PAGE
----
India Bihar families fight for 66 years over a plot of land
More than 300 litigants, 30,000 pages of charges and counter-charges, over a dozen lawyers, and 66 years in court.
That's how arduous and long the battle between two families in India over a nine-acre (four hectare) plot of land has been.
The court case began on 21 April 1947 - a few months before India became an independent country - when Biseshwar Singh of Ekauna village filed a case against fellow villager Har Govind Rai in a court in Ara town, in Bihar's Bhojpur district.
Both the families claim ownership of the land, sandwiched between the Ganges and Saryu rivers.
Today the fourth generations of the original petitioner and the defendant are contesting the case.
In the intervening years, more than three dozen litigants on both sides have died and the families say they have spent millions of rupees in court and lawyer fees.
And with the Ganges changing course and inundating the disputed land, most of it has turned into a riverbed.
'Battle for honour'
"Who will buy the land now with river flowing over it? The few acres of remaining land will hardly fetch 15,000 rupees ($275; £180)," says Satyanarayan Singh, great grandson of Har Govind Rai.
Mr Singh says his family has so far spent 2m rupees ($36,334; £23,837) on litigation, but he appears in no mood to give up fighting.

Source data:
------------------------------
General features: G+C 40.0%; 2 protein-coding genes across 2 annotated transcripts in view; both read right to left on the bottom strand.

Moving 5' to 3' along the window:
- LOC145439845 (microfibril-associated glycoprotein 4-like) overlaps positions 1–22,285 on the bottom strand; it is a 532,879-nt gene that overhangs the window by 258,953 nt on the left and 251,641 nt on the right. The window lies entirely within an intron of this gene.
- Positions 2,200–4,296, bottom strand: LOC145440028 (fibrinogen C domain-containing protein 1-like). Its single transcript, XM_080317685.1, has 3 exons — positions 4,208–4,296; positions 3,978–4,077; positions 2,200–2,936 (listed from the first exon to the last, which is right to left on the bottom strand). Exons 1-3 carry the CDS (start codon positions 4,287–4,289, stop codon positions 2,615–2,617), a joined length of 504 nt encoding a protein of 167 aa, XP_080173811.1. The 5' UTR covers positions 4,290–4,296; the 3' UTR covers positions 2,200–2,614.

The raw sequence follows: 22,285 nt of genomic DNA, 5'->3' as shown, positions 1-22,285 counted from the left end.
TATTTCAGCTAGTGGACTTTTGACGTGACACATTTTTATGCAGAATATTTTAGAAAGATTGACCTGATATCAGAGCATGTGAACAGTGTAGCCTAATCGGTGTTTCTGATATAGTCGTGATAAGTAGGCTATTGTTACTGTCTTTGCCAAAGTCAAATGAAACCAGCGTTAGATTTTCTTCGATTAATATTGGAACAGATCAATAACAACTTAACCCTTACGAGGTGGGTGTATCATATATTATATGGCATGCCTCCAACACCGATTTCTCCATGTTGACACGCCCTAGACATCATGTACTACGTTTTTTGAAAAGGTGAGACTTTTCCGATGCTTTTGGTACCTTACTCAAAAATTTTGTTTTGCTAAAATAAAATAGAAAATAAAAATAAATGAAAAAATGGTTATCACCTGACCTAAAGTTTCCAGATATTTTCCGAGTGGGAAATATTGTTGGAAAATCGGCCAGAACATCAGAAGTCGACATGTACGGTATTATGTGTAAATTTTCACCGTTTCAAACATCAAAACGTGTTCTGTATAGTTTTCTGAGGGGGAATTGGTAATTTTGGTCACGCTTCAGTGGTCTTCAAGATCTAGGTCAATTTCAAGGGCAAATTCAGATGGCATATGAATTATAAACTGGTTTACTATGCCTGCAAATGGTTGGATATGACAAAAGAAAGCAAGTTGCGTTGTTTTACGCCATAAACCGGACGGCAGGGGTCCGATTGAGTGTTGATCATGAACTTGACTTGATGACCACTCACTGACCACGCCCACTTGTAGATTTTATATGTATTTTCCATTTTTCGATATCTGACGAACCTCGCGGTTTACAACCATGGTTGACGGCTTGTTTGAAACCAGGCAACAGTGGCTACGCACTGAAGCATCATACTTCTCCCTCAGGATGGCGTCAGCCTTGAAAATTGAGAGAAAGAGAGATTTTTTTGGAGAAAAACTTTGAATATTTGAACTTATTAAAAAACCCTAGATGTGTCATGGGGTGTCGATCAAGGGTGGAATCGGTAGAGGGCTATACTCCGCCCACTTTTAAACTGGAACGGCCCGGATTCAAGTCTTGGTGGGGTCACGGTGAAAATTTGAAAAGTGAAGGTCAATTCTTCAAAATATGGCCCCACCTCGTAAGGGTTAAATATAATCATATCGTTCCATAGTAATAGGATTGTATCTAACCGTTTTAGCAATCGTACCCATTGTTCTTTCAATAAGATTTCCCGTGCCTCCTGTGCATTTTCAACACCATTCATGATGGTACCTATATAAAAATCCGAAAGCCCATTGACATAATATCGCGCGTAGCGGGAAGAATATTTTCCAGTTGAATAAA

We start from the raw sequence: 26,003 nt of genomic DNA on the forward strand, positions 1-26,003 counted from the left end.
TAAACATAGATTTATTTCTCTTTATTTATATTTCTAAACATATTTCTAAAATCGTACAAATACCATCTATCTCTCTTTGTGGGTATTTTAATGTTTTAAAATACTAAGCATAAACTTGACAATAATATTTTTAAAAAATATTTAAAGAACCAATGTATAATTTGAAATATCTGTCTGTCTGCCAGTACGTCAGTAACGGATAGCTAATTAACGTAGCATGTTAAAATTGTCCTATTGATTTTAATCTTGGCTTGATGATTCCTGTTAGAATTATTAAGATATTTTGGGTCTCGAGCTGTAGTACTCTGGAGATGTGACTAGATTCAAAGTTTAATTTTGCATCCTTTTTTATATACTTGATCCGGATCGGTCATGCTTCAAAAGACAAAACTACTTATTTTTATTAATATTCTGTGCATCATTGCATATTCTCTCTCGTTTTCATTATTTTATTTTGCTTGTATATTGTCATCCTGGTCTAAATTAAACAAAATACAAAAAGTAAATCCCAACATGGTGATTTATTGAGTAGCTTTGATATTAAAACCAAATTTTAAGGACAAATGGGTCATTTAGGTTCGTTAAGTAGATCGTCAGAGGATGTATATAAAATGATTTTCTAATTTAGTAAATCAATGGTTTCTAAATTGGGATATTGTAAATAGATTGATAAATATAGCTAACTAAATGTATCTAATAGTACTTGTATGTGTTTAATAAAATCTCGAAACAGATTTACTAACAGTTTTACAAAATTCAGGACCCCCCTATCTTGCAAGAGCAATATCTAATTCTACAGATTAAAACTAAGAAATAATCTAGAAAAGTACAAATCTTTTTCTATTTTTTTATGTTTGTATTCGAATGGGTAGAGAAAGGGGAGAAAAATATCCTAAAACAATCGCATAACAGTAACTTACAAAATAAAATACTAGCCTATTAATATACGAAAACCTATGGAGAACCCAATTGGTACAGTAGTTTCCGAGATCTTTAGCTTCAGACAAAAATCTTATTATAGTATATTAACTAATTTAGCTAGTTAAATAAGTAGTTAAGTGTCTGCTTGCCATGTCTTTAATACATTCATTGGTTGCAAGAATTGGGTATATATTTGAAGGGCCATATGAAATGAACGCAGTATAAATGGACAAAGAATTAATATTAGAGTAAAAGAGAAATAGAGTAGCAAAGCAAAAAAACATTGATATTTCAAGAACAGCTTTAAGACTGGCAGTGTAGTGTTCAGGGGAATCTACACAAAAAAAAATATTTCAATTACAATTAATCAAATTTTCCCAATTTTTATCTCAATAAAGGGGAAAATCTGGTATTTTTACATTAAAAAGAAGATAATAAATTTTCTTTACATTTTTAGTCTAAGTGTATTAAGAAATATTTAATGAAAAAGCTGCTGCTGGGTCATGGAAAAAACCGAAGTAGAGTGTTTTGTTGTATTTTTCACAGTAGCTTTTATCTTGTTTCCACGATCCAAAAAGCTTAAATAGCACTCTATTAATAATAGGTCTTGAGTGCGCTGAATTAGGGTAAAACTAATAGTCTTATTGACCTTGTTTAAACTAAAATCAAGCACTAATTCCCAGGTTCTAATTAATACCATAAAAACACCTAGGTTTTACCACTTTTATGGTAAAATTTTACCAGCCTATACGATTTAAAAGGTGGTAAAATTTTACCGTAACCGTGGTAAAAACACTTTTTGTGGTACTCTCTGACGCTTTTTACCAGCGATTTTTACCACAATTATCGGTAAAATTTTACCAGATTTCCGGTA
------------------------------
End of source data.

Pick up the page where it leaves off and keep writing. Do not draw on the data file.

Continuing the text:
"Now, it is more a battle for honour and prestige than for a piece of land," he explains.
Mr Singh says he will contest the case until he dies and is now getting ready to hand over the baton to his sons - the fifth generation - who are expected to carry on the fight.
"After I'm gone, my sons and grandsons will take on the battle... we will not give up mid-way."
Umesh Kumar Singh, a fourth generation member of Biseshwar Singh's family, says the Ara court has ruled twice in their favour, but the case has not been settled yet.
Appeals have been filed, judgements have been set aside by higher courts, and in March 1966, a judge ordered a fresh hearing in the lower court after an independent assessment of the "actual position and measurement of the disputed land".
"It is because of our slow and complex judicial system that the case is lingering on for the last 65 years," says Umesh Kumar Singh.
He says he is tired of endless court appearances and taking care of thick court files with thousands of tattered documents.
But, he too is unwilling to give up the fight. "What to do… it is our right."
More than 30 million cases are pending in high and district courts in India. To add to litigants' woes, there's also a shortage of judges as vacancies are not filled.
There are over 1.6 million cases pending in the courts of Bihar, and a large number of them involve disputes over land.
"In a largely feudal society, landowners are deeply emotional about land, and therefore, such disputes are very common," says social scientist Sreekanth, who uses only one name.
Interestingly, both sides and their lawyers believe that it is difficult for any court to settle this long-pending dispute.
"An out of court settlement is the only option," they say.
In the current climate though, it doesn't look likely - asked how the matter could be resolved, the two sides start accusing each other, wagging fingers, and insisting their right to the disputed land.
"It seems difficult that they will come to a compromise formula. Let us see how much more longer it drags on in the court," says Binod Singh, lawyer for Umesh Kumar Singh.